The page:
EDVARD MUNCH is an ambitious, often heavy-going effort to transcend traditional artist biographies with a cinematic equivalent of the artist's paintings. It fails, but on the way succeeds in so many other ways that the failure almost doesn't matter.
In interviews, director Peter Watkins has been explicit about his total identification with Munch, how in the obsessive effort to portray the artist's life on screen, he effectively was revealing his own neuroses and experiences. People might be put off by the results. Watkins gives the film the look of a fictional biography. He then films events as if he were a documentary filmmaker present at the time. So there is a lot of loose, hand-held camera; there are "interviews" with actors (many of whom improvised or wrote their responses) speaking in character; and Watkins himself frequently intrudes with narration that helps us understand both Munch's significance in the history of art and how his times influenced his work. The voice-over also tells us what Munch feels and experiences, much as the narrator of a novel pretends to know what his protagonist is thinking at any given moment.
It is this effort to reveal the relationship between the artist's turmoil and his work that motivates the kaleidoscopic editing style, jumping from one event in the "present," to one in the past, sideways to another, back to something else we've already seen, then out again. Sometimes these edits are built on visual associations; often Watkins relies on the soundtrack to glue them together. It is here that the film's ambitions start to unravel. Other filmmakers who have used such technique (Eisenstein, Resnais, Godard and Roeg, for example) let their cuts ebb and flow over time. Watkins simply cuts, constantly, repeatedly, without much variation in speed or rhythm. Either through a lack of confidence or talent, the images fail to compel on their own, to persuade that there is any relationship between shots not forced by the editor's heavy hand. After nearly three hours, the barrage is exhausting.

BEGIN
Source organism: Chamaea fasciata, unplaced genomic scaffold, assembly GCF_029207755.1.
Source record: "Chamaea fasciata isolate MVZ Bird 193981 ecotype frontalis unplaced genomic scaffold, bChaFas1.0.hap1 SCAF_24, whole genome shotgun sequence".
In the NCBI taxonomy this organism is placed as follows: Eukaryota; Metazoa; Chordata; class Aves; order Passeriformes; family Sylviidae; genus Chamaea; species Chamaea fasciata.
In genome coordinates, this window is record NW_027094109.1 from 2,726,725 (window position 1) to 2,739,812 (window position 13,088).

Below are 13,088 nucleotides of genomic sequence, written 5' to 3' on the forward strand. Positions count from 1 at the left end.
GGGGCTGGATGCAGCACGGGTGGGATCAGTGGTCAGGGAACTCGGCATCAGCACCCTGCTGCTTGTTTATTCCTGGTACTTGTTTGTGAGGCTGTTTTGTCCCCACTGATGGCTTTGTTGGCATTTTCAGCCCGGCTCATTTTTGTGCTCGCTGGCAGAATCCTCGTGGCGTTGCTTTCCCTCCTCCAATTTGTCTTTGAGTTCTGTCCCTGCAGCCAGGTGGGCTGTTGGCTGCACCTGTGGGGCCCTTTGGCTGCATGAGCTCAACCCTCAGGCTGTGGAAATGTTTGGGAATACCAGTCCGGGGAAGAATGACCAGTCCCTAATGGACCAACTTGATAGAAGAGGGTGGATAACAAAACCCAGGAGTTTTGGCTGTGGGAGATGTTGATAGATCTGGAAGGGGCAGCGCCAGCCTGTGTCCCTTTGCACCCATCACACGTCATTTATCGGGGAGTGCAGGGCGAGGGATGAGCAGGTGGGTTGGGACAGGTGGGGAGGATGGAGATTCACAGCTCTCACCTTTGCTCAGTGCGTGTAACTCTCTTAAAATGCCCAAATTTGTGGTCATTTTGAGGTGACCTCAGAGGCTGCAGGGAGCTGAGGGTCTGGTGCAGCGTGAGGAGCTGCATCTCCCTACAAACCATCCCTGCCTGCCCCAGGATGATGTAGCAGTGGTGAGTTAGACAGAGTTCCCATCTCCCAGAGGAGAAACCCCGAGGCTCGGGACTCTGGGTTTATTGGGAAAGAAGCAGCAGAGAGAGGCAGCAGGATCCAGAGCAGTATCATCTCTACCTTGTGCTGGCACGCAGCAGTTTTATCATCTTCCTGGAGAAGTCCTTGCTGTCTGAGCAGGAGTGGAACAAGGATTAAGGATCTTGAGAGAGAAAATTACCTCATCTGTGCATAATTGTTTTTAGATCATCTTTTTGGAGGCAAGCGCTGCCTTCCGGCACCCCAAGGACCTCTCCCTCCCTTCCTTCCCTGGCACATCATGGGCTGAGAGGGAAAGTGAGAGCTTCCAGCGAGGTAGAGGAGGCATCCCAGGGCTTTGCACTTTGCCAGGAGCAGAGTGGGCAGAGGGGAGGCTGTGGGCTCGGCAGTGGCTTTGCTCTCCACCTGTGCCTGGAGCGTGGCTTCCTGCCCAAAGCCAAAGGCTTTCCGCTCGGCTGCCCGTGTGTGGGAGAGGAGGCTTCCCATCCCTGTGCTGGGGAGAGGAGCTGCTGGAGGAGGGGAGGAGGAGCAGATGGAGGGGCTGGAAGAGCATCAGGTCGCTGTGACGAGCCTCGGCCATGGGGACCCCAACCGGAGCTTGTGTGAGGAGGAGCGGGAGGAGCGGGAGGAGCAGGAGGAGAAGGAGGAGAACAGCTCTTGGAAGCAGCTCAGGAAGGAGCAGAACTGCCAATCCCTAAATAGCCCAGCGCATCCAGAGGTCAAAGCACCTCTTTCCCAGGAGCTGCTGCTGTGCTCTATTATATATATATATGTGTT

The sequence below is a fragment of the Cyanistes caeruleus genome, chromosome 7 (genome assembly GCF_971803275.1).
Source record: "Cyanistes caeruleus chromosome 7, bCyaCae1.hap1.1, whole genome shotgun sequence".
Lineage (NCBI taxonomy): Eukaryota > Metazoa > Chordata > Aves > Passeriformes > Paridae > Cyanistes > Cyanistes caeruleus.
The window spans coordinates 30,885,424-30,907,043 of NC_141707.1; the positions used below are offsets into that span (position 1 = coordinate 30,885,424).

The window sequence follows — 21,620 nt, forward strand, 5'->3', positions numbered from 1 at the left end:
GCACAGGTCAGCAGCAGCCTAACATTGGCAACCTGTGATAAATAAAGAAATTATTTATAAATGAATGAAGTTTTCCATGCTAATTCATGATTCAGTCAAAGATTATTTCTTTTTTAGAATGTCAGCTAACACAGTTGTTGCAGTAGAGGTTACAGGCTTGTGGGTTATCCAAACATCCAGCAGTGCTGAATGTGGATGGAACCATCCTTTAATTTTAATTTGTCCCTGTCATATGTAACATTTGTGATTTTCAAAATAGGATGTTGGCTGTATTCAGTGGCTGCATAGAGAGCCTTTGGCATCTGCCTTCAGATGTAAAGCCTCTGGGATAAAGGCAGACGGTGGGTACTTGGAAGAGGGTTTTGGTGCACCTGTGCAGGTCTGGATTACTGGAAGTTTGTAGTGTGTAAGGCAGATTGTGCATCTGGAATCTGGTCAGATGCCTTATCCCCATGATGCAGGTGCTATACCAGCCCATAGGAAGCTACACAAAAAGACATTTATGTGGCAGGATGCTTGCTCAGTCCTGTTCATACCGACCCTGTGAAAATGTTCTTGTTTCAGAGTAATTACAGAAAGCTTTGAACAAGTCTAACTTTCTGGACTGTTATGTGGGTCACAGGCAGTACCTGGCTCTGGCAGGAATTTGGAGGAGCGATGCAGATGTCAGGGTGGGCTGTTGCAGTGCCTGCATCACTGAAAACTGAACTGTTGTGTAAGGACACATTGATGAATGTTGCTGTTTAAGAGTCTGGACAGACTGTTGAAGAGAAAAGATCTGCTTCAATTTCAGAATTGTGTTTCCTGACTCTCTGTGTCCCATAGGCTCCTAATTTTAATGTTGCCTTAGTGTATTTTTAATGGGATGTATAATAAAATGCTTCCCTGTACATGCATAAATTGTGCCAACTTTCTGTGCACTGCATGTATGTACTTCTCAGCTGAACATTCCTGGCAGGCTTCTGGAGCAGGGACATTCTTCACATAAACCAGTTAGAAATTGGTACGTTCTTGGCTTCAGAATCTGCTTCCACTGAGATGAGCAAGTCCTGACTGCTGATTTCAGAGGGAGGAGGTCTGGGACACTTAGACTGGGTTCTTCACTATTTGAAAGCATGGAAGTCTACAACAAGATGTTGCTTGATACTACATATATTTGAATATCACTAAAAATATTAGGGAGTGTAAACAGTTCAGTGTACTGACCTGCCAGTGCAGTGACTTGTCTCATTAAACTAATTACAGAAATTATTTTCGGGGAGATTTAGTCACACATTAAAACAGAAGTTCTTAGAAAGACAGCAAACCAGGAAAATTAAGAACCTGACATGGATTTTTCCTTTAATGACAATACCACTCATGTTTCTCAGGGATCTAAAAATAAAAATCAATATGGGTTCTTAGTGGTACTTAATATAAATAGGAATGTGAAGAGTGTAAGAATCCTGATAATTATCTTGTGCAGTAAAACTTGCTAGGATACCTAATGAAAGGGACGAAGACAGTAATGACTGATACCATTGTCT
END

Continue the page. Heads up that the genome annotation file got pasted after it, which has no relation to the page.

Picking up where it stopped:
But also exhaustive. Most artist biographies on film are an embarrassment. EDVARD MUNCH is one of the very few to give us a sense of both the man and his work. You do not have to be particularly interested in Munch to find the film's experiments fascinating, even in their failure. Just be prepared to get up to stretch every once in a while.